A disease-specific decline of the relative abundance of Bifidobacterium in patients with autoimmune hepatitis.

Authors:
Timur Liwinski, Christian Casar, Malte C Ruehlemann, Corinna Bang, Marcial Sebode, Simon Hohenester, Gerald Denk, Wolfgang Lieb, Ansgar W Lohse, Andre Franke, Christoph Schramm
Year of publication:
2020
Volume:
-
Issue:
-
Issn:
0269-2813
Journal title abbreviated:
ALIMENT PHARM THER
Journal title long:
Alimentary pharmacology & therapeutics
Impact factor:
7.515
Abstract:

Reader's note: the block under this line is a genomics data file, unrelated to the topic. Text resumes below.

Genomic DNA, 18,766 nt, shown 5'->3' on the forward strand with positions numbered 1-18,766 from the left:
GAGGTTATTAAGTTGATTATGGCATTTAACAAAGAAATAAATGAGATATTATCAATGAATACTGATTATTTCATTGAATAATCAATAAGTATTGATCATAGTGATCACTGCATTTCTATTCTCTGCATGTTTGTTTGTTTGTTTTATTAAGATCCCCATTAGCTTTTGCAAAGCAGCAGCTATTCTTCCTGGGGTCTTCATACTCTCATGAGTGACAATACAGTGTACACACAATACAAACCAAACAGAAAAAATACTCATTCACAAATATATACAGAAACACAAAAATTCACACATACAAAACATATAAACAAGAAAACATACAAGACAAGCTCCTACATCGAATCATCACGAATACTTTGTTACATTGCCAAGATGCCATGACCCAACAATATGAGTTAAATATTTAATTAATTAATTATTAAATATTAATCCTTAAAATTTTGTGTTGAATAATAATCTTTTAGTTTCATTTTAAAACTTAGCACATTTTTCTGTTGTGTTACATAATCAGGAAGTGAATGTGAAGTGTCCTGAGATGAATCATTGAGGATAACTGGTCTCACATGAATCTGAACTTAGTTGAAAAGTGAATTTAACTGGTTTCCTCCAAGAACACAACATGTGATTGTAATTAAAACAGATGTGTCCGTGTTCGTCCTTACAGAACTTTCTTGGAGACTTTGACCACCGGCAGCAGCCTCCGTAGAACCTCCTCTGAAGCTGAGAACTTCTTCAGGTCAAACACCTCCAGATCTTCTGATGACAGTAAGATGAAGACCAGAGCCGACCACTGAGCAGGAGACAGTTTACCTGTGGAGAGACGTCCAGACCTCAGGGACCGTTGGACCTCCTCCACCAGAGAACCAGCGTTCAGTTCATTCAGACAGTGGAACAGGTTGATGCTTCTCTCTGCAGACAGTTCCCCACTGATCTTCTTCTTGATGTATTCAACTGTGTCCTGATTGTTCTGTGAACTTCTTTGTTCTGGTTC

BACKGROUND:The pathogenesis of autoimmune hepatitis (AIH) is poorly understood and little is known about enteric microbiota in AIH. AIM:To investigate disease-specific microbiome alterations in AIH. METHODS:The V1-V2 variable regions of the 16S rRNA gene were sequenced in faecal samples from 347 patients with AIH and controls (AIH n = 72, healthy controls (HC) n = 95, primary biliary cholangitis (PBC) n = 99 and ulcerative colitis (UC) n = 81). RESULTS:Biodiversity (Shannon entropy) was decreased in AIH patients compared to HC (P = 0.016), which was partially reversed by azathioprine (P = 0.011). Regarding between-sample diversity, AIH patients separated from HC, PBC and UC individuals (all P = 0.001). Compared to HC, decreased relative abundance of anaerobic genera such as Faecalibacterium and an increase of Veillonella and the facultative anaerobic genera Streptococcus and Lactobacillus were detected. Importantly, a disease-specific decline of relative abundance of Bifidobacterium was observed in AIH patients. Lack of Bifidobacterium was associated with failure to achieve remission of AIH (P < 0.001). Of potential therapeutic implication, Bifidobacterium abundance correlated with average protein intake (P < 0.001). Random forests classification between AIH and PBC on the microbiome signature yielded an area under receiver operating characteristic curve (AUC) of 0.787 in the training cohort, and an AUC of 0.849 in an external validation cohort. CONCLUSION:Disease-specific faecal microbial alterations were identified in patients with AIH. Intestinal dysbiosis in AIH was characterised by a decline of Bifidobacterium, which was associated with increased disease activity. These results point to the contribution of intestinal microbiota to AIH pathogenesis and to novel therapeutic targets.